Shopify argues (A) it is not subject to the Court's personal jurisdiction while (B) Google argues this matter should be dismissed because the parties agreed to arbitrate or litigate in a different forum. Alternatively, both Google and Shopify argue (C) that Plaintiff fails to state a claim upon which relief can be granted. Each argument is taken in turn below.

         A. Personal Jurisdiction Over Shopify

         Shopify argues it is not subject to the personal jurisdiction of this Court. Shopify Br. at 6-11, ECF No. 53-2. Specifically, Shopify argues (1) it is not subject to General Jurisdiction in New Jersey, (2) it has no actual involvement with the Website at issue, and (3) even crediting the allegations of involvement, the Court lacks specific jurisdiction. Id.

         1. General Jurisdiction

         Shopify argues because it is not incorporated in New Jersey, does not have a principle place of business in New Jersey, and has no offices in New Jersey, it is not subject to general jurisdiction in New Jersey. Shipify Br. at 7. In response, "Inventel declines to address the issue of General Jurisdiction at this time, but reserves the right to seek Discovery into the extent of Shopify's affiliations within the State of New Jersey if the Court declines to find [s]pecific [j]urisdiction." InvenTel Opp. to Shopify at 13 n.2, ECF No. 58.

         InvenTel's response is insufficient. A party may not "decline[] to address the issue" to avoid the consequences of an argument. Id.; see, e.g., Alpine Bus. Grp., Inc. v. Sabathia, 10-cv-4850, 2011 WL 589959, at *2 (D.N.J. Feb. 10, 2011) ("An unsupported position is considered waived or abandoned."). The allegations in the Complaint confirm Shopify's place of incorporation and business. Compl. ¶¶ 7-8. Nothing in the Complaint sets forth a basis for finding general jurisdiction exists, including the allegation that Shopify regularly conducts business throughout the United States. Compare Compl. ¶¶7-8, with Daimler AG v. Bauman, 571 U.S. 117, 139 (2014) (rinding no general jurisdiction despite sizable sales in California). Thus, the Court need not provide discovery, as requested by InvenTel. InvenTel Opp. to Shopify at 13 n.2; Toys "R" Us, Inc. v. Step Two, S.A., 318 F.3d446, 456 (3d Cir. 2003) ("If a plaintiff presents factual allegations that suggest.. . the possible existence of the requisite contacts between the party and the forum state, the plaintiffs right to conduct jurisdictional discovery should be sustained." (emphasis added) (cleaned up)).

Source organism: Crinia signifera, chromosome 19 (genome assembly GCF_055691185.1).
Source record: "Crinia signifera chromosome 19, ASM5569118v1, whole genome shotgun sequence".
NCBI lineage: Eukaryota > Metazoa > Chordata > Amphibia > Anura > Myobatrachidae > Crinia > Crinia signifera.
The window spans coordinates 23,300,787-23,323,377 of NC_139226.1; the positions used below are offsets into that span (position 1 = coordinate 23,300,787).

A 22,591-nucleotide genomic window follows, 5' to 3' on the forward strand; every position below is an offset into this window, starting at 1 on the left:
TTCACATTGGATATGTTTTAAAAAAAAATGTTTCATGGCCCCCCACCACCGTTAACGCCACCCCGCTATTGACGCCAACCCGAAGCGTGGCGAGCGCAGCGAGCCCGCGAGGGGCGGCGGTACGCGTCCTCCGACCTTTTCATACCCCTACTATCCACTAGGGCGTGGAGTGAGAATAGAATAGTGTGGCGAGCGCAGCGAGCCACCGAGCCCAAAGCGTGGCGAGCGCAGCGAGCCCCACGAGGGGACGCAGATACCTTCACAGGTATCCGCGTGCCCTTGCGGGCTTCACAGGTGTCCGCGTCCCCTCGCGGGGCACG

2. Specific Jurisdiction

         Shopify challenges the Court's specific jurisdiction based on both (a) outside evidence and (b) accepting the allegations in the Complaint. Shopify Br. at 8-11.

         a. Outside Evidence

         When deciding Rule 12(b)(2) motions, "[i]f the district court does not hold an evidentiary hearing, the plaintiffs need only establish a prima facie case of personal jurisdiction. Moreover, it is well established that in deciding a motion to dismiss for lack of jurisdiction, a court is required to accept the plaintiffs allegations as true, and is to construe disputed facts in favor of the plaintiff." Metcalfe v. Renaissance Marine, Inc., 566 F.3d 324, 330 (3d Cir. 2009).

         Here, the Court has not held an evidentiary hearing. While Shopify encourages the Court to take judicial notice of its previous factual finding, it would be improper to credit Defendant's Counsel's word over the allegations in the Complaint without holding a hearing and providing for very limited discovery. See id.; see also Toys "R" Us, Inc., 318 F.3d at 456 (mandating jurisdictional discovery once prima facie showing of jurisdiction made). However, because InvenTel fails to make the threshold showing of prima facie jurisdiction, discovery and a hearing are unnecessary. See Toys "R" Us, Inc., 318 F.3d at 456.

         b. Accepting the Allegations

         The only substantive allegations against Shopify relating to the alleged infringement are that Shopify (1) "hosts and/or has hosted some of the Li websites which, as discussed above, were used to advertise, market and sell products in the United States and specifically in New Jersey"; (2) "facilitates sales in the United States and specifically in New Jersey"; (3) failed to stop infringing ...